We know D.C. Get our free newsletter to stay in the know.
Most people don’t realize it, but the high schools in Wards 8 and 3—Anacostia, Ballou, and Wilson—and the elementary and middle schools that “feed” their students to these schools enroll a near-majority of all students in DCPS neighborhood schools. In the school year that just ended, there were 9,144 students enrolled in those Ward 8 schools and 9,703 in Ward 3’s. Citywide, DCPS neighborhood schools enrolled 43,389. It’s no secret that Ward 8 is the lowest-income ward and Ward 3 the highest. They are two very different communities, with divergent student and family populations. Nonetheless, and perhaps surprisingly to some, our concerns about our schools—in Wards 8 and 3, respectively, where we are the elected State Board of Education members—and for the system as a whole are quite similar.
As board members, we have a special opportunity to meet, visit, and interact regularly with the families, teachers, principals, and staff who depend on and work in the DCPS schools across the city.
Solutions to one perceived set of problems have a way of producing a new generation of problems. So it is with our school system. As our new chancellor prepares to release his new strategic plan in the next few weeks, he faces a different set of challenges from his predecessors. And so his agenda must be distinct. We are optimistic about the leadership and ideas that Chancellor Antwan Wilson is bringing to our schools, but we have some advice.
The two chancellors who preceded Wilson inherited a school system suffering from horribly low student achievement. They were charged with taking urgent action. As they saw it, the core of the problem behind low achievement was inadequate teachers and principals—and, more broadly, a culture of low expectations where poverty was blamed for student failure. The reform agenda of these chancellors was clear: There was a laser-focus on identifying and removing inadequate teachers and principals and replacing them with better ones. The relatively lax system was tightened with a stream of mandates from the central office. Evaluation criteria emphasized test scores and adherence to particular teaching and operating approaches. For a long time, a high-quality curriculum was an afterthought.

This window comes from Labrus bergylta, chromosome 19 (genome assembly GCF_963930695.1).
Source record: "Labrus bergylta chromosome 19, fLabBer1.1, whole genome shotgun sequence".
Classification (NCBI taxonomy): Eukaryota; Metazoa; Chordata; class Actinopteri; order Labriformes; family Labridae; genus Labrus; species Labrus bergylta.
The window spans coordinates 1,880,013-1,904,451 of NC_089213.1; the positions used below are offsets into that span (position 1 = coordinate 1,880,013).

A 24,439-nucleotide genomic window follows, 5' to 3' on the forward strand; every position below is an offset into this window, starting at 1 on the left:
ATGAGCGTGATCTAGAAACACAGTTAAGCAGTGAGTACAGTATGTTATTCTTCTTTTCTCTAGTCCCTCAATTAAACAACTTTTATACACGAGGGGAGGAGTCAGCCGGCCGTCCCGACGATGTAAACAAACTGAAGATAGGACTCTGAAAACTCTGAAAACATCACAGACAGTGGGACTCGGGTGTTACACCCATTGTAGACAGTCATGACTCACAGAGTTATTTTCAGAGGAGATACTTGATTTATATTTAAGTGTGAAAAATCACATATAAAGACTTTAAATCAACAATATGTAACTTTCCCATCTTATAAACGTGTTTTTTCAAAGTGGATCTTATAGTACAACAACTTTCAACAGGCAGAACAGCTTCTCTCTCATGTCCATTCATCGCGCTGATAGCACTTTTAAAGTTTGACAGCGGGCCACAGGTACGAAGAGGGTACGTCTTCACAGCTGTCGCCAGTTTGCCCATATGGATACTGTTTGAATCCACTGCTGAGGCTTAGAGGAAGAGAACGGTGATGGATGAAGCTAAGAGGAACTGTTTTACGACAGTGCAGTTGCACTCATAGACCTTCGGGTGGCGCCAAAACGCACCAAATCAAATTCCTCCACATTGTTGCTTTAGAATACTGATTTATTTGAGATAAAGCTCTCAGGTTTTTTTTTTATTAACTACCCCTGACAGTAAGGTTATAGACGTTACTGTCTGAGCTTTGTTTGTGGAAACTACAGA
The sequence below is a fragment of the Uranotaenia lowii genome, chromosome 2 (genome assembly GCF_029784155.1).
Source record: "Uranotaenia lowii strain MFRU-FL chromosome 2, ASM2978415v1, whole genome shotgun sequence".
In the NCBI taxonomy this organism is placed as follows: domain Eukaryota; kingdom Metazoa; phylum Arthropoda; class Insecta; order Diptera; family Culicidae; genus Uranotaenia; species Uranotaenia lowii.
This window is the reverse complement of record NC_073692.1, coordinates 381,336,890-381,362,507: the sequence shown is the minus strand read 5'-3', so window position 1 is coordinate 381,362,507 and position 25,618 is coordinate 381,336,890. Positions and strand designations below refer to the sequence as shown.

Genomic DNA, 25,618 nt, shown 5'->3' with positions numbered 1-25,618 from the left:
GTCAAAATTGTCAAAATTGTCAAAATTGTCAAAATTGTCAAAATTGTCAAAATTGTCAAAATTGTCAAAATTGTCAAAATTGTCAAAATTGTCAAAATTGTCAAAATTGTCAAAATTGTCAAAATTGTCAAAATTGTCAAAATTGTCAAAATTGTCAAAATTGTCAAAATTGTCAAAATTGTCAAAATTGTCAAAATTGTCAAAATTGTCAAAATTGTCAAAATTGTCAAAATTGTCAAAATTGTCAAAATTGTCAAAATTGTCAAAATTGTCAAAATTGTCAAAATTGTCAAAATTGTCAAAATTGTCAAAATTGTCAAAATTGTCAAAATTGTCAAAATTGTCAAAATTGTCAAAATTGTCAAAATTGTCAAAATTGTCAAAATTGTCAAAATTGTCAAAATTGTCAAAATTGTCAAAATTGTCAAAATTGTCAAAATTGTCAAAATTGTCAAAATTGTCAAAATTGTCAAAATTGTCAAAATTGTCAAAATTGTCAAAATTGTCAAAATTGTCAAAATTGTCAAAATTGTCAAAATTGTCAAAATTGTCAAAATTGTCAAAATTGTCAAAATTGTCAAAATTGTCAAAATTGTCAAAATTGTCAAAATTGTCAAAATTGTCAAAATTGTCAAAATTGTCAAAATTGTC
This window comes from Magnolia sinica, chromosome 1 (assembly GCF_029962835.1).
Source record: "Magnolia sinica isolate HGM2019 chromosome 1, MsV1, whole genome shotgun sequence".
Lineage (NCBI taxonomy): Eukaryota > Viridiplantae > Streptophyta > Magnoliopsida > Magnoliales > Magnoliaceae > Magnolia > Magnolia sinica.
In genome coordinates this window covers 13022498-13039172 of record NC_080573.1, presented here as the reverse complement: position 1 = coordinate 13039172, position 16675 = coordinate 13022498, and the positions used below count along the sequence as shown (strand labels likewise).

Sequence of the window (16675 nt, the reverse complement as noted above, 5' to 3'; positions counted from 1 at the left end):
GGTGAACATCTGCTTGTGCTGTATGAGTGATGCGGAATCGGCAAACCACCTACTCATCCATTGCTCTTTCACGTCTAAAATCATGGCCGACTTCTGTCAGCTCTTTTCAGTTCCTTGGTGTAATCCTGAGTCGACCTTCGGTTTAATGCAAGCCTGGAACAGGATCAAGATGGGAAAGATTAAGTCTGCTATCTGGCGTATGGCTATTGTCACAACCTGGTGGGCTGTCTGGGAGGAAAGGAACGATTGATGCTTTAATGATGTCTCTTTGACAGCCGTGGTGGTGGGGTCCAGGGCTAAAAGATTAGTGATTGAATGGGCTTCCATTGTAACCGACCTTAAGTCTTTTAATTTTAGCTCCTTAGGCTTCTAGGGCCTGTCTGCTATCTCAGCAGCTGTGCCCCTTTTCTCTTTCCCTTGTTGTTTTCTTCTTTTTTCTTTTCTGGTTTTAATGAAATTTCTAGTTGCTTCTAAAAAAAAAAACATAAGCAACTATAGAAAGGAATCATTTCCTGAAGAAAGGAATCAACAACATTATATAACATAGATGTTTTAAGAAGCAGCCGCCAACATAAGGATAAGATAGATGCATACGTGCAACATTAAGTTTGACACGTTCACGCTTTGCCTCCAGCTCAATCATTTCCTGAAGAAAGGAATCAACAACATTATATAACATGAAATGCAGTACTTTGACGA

How successful this agenda has been is subject to debate. While average scores have risen, leading the district to be named “the fastest growing urban school district in the country,” the rise is at least partly due to gentrification: The eighth grade reading and math scores of our poorest students have hardly budged. After 10 years of aggressive education reform under mayoral control, the achievement gap between rich and poor has gotten wider and the disparities across race are largely unchanged.
Therefore, the DCPS reform agenda must change. There is consensus that successful schools—especially those with the lowest-income children—have, and depend on, strong, supportive, trusting school cultures in which staff members hold high expectations for all students; where all staff are constantly improving and encouraged to recognize, understand, and solve problems that are impeding achievement. Such schools can thrive only in districts that give them the autonomy to do what’s needed—and where data and research, good and bad, are transparent and welcome because they show whether progress is actually being made or whether improvement strategies need to be adjusted.
Education researchers John Papay and Matthew Kraft have written that a culture of high expectations is most possible in high-poverty schools when schools provide “the necessary supports, both academic and socioemotional, to enable students to meet these rigorous standards” and when teachers could count on their schools to “provide students with the type of services and coordinated support they could not provide on their own.”